First Advisor

Katrine Barber

Term of Graduation

Spring 2021

Date of Publication


Document Type


Degree Name

Master of Arts (M.A.) in History






Port Orford (Or.) – History, William Tichenor (1813-1887), John M. Kirkpatrick (1825-1910), Indians of North America -- Oregon -- Port Orford



Physical Description

1 online resource (iv, 114 pages)


On June 9, 1851, nine men under the direction of a steamboat captain and land speculator named William Tichenor landed on the southern coast of the Oregon Territory at present-day Port Orford with the intention of establishing a permanent settlement. Tichenor's plan was to establish a commercial port that would supply gold mining endeavors in the interior. The landing party's instructions were to survey the townsite while Tichenor traveled to San Francisco to gather more men and supplies. Before departing, he promised the group he would return in exactly two weeks. He also assured them that the local Quatomah Indians, who had lived in the area for generations, were friendly and peaceful.

When Tichenor returned to the site, two days later than he had promised, he discovered that a violent confrontation had taken place atop a large, rocky promontory on the beach. The landing party was nowhere to be found and a subsequent investigation led to the discovery of two discarded journals which provided insight into what had transpired. As a result, it was assumed that all the men in the landing party had either been killed or taken captive by the Quatomah, and a letter was quickly sent to the editor of a Portland newspaper giving a suspiciously contrived account of the grim discovery. It had been written by a San Francisco attorney named D.S. Roberts, who not only claimed that Tichenor had arrived back at Port Orford on time, but that the landing party had recklessly fled their fortified camp and were therefore ultimately at fault for whatever had befallen them.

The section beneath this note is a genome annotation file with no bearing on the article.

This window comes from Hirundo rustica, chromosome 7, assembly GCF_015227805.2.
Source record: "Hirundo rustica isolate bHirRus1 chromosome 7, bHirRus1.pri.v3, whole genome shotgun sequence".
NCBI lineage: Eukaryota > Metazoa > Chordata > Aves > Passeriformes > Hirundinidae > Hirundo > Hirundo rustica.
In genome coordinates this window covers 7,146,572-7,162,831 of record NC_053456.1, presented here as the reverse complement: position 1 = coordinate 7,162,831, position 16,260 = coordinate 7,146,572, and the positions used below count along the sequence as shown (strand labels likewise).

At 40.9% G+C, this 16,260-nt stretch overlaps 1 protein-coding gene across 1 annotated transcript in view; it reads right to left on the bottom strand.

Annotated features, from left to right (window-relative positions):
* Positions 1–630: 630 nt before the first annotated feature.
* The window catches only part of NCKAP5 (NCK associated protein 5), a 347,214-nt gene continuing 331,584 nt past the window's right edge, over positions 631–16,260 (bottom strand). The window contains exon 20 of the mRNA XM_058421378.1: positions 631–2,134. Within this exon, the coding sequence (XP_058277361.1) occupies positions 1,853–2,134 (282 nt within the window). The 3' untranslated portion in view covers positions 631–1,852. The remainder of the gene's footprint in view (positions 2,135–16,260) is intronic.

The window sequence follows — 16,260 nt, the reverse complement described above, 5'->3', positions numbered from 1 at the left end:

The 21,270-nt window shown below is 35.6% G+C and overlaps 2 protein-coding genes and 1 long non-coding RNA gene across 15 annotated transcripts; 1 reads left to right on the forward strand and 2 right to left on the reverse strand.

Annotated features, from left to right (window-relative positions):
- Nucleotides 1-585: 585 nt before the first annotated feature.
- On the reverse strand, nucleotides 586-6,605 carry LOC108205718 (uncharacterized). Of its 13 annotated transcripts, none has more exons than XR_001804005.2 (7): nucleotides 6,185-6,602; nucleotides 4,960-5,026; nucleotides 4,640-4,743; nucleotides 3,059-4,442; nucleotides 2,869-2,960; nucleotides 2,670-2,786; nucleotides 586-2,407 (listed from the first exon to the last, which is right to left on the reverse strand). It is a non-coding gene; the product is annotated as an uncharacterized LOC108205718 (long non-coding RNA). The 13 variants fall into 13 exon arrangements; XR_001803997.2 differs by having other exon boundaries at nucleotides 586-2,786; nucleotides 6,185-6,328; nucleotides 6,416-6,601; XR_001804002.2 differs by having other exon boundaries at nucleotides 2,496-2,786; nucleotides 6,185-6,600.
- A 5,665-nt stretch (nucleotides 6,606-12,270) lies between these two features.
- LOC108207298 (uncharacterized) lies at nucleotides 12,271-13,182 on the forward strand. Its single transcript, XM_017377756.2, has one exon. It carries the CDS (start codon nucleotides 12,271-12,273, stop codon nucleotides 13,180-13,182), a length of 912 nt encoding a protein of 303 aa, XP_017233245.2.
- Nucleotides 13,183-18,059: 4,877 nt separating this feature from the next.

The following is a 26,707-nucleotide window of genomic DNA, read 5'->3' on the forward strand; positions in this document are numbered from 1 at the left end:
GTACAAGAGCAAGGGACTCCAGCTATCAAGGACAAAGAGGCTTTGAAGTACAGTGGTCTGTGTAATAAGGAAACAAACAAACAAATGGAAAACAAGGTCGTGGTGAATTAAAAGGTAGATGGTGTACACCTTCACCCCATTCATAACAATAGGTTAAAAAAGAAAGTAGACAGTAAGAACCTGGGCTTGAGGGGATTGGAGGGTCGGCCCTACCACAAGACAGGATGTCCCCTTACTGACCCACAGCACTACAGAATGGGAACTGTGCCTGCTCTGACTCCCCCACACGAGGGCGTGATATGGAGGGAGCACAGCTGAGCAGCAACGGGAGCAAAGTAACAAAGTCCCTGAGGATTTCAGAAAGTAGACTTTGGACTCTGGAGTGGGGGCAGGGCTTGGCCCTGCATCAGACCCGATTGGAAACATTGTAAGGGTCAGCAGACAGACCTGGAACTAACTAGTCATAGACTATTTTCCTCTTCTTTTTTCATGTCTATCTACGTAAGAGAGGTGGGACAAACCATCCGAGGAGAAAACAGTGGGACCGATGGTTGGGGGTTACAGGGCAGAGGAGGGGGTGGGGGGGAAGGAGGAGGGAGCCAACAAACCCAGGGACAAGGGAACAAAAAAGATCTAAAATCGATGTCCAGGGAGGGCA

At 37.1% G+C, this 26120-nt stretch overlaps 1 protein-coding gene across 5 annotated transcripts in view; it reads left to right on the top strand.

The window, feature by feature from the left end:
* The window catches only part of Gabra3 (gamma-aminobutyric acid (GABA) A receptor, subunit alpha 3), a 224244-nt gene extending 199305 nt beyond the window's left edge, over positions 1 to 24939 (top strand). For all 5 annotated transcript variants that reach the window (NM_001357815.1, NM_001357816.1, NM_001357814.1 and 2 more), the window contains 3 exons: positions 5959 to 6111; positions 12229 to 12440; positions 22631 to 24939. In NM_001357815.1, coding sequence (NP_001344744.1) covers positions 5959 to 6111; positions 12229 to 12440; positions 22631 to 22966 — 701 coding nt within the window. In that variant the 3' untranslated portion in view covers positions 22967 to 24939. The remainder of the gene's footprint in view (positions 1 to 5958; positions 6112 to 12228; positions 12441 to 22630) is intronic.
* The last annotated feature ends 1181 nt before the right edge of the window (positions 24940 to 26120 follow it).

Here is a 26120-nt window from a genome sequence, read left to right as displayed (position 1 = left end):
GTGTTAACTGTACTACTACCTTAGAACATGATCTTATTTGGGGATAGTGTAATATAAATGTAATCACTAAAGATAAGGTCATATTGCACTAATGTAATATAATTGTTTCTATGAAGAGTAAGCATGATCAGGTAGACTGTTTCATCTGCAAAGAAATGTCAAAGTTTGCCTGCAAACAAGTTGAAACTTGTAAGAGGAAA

One week after Tichenor had returned to the site, the missing landing party turned up alive and well at a settlement approximately 65 miles to the north. After reading Roberts' account of their supposed demise in the newspaper, the appointed leader of the group, J.M. Kirkpatrick, became upset by the claim that he and the others may have acted foolishly by abandoning their camp prior to Tichenor's return. Leaving the rest of the group behind, Kirkpatrick quickly traveled to Portland where he presented a letter to the editor of a local newspaper refuting Tichenor's supposed punctuality and defending the actions of him and his men.

This thesis attempts to explain what really happened at "Battle Rock," and why. Through an examination of these two letters, a picture emerges of a public relations struggle that ultimately obscured what really happened between the landing party and the Quatomah. As head of the enterprise, Tichenor attempted to get in front of the blowback that a massacre of white men in his employ might generate by utilizing Roberts as an "impartial" witness whose testimony, via the letter, exculpated him of any wrongdoing. This inadvertently placed Kirkpatrick--who was assumed dead--on the defensive, compelling him to respond with a courageous narrative justifying the actions of him and his men. Although not wanting to be alienated from the potential financial rewards of the Port Orford enterprise, Kirkpatrick fit his account within the parameters established by Roberts' letter. In this way, the aftermath helped create the event. The price for this was historical truth, particularly as it related to the Quatomah. They were not only the victims of a massacre, but were then cast as villains in a highly-consequential story outside of their control.


© 2021 Adam R. Fitzhugh

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